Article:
A new generation enters and with these three cheeky characters played by Sabrina Martin, Sarah Tuck and George Fenn we are made to experience a new sensation; laughter. Their background is Kazoos, bursts of music and speech that consists of complete gibberish. Their exploration is through play and fun, and there are golden moments of hilarious interactions between them. We relax into the safety of the children’s play and enjoy as they explore things that are different, or the same, things that feel good and things that they like. They explore as children with no boundaries or rules, but with the freedom to choose what they wish. A giant version of a wooden spoon tries to interject an opinion with random outbursts of “naughty”, trying to place controls around their actions. There is a peculiar yet hilarious chase scene as the characters begin to define their identities and an object is found but not understood. Does the object bring death or life? This is explored with humour, as is the theme of how powerful the role is that women have to play in creation.
Each group of performers is unique and brings a new point of view. This next group is the now generation of exploration, it’s real, unrelenting, unwilling to be censored, full of questions and a need to seek approval. They start by again weaving the magic of the safe space, this time by asking us questions that we answer by raising our hand. Honesty is required and participation is encouraged; a freeing experience as we raise our hands in celebration and in pride of ourselves. This section is the one that most connects with me on an emotional level. As the performers Rosie Cann, Hannah Kelly, Donald James and Kelly Moen take us through many situations in their lives, we experience their fear, pain, rejection, heartache and desires. They act out how we learn to take care of ourselves both physically and emotionally as they explore those key moments in everyone's lives. From the way we dance to our first kiss, from adults to children and back again; scenes are heartbreakingly familiar to everyone.They are fighting for something they believe is worth fighting for, such as feminism “not fighting to be able, because they’ve always been able… but fighting to be allowed,” again exploring that theme of permission. They are fighting just to be alright “Breathe… You’re ok… I know it hurts” Cann says as she explores heartache with a conversation with her past self. It’s a conversation acted in heart wrenching, exacting detail, so familiar to me that I shed a tear at the words. Powerful stuff is that other running theme I have not yet mentioned: Love. “I want to fall in love again” she says as the others join in with their hopes, desires and dreams. These explorations of wants are what forms a person, each desire achieved is an exploration of yourself and the performers desires build into a cacophony of sounds until the roar of unfulfilled dreams is too loud to make any singular voice out. Next is a literal spotlight on the way we bend to achieve approval. The performers ask for our approval and direction, we the audience suddenly find ourselves with a great responsibility and our reactions vary. Some thrive under the pressure to give instructions whereas others want to hide from the desperate approval seeking, feeling unqualified to give any kind of opinion of what could make them better.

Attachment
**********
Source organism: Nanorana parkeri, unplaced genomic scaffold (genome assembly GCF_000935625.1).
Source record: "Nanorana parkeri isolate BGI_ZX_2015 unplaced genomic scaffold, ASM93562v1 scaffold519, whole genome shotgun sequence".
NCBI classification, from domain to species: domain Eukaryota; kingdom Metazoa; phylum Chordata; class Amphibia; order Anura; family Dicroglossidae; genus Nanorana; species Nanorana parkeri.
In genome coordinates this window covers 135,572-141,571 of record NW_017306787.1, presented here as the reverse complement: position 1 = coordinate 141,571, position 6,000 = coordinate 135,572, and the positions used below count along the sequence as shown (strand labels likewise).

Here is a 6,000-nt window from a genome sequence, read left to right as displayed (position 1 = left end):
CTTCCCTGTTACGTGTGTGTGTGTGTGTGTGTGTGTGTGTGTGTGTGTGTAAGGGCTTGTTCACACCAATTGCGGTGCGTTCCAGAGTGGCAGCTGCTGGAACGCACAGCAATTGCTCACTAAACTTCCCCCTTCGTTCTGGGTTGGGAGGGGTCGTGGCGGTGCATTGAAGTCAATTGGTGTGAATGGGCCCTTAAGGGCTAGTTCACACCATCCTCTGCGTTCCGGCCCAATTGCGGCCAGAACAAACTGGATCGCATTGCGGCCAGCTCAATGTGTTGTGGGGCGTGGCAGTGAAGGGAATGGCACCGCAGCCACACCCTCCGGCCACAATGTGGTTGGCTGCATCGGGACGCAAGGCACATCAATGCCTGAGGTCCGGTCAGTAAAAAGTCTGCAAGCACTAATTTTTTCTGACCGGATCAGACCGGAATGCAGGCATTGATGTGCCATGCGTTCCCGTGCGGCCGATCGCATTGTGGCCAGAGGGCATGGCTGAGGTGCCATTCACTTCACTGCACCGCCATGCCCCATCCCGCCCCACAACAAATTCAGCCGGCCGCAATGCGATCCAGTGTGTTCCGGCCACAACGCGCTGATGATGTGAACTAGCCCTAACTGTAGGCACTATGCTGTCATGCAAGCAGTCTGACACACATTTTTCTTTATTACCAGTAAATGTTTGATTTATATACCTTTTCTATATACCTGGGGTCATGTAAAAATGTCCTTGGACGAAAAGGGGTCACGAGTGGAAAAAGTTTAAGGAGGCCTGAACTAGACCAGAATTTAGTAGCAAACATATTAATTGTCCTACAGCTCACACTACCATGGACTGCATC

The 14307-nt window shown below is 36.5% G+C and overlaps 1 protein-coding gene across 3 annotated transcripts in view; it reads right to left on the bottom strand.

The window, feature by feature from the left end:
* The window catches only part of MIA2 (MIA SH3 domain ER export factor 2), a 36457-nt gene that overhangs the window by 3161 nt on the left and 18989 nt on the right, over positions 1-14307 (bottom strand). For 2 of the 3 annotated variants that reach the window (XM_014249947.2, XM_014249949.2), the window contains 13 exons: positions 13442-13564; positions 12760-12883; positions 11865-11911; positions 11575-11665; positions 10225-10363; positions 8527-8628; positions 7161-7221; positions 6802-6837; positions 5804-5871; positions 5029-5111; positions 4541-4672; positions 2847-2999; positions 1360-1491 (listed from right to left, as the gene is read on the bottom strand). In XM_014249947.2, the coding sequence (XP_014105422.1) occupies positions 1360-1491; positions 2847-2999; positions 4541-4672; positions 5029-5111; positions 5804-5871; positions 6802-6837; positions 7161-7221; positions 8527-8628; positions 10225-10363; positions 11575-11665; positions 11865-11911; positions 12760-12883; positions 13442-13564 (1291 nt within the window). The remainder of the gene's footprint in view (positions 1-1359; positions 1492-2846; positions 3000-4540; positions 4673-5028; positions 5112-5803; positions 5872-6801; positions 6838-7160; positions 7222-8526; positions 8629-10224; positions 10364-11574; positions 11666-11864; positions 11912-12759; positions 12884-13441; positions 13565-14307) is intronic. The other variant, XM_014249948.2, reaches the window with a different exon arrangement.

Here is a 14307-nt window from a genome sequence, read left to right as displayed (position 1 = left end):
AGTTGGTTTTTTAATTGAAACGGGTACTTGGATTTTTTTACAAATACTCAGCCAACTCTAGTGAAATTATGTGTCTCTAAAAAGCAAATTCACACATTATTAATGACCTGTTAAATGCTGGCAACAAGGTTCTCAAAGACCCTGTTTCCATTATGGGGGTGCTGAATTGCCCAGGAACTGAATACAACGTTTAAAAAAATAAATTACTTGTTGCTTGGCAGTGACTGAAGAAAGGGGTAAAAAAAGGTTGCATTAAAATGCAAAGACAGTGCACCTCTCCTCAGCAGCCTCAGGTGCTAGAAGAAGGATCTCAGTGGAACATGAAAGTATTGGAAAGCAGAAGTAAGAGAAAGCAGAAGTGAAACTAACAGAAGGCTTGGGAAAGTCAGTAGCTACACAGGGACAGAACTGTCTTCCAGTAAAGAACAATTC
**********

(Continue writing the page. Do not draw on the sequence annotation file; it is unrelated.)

As the theatrical experience comes to a close it does so with an exploration of permission using audience interaction. Yes is the word we feel trained to say and No is a much harder word to use. However, today the word No is a word of power and it’s No that brings the show to a close.
From creation to exploration, A Stage of One's Own was a powerful statement of female discovery. Through a journey of many experiences we explore and become who we are and decide who we want to be. With the right permission, not from just others but from ourselves, what kind of life could we achieve? With any luck it would be a life as full of a perfect balance of pain and fun, love and heartbreak, dirtiness and beauty; as this theatrical production was. A beautifully designed show with a powerful message for women; thought provoking and challenging yet in a way that leaves you feeling refreshed and inspired.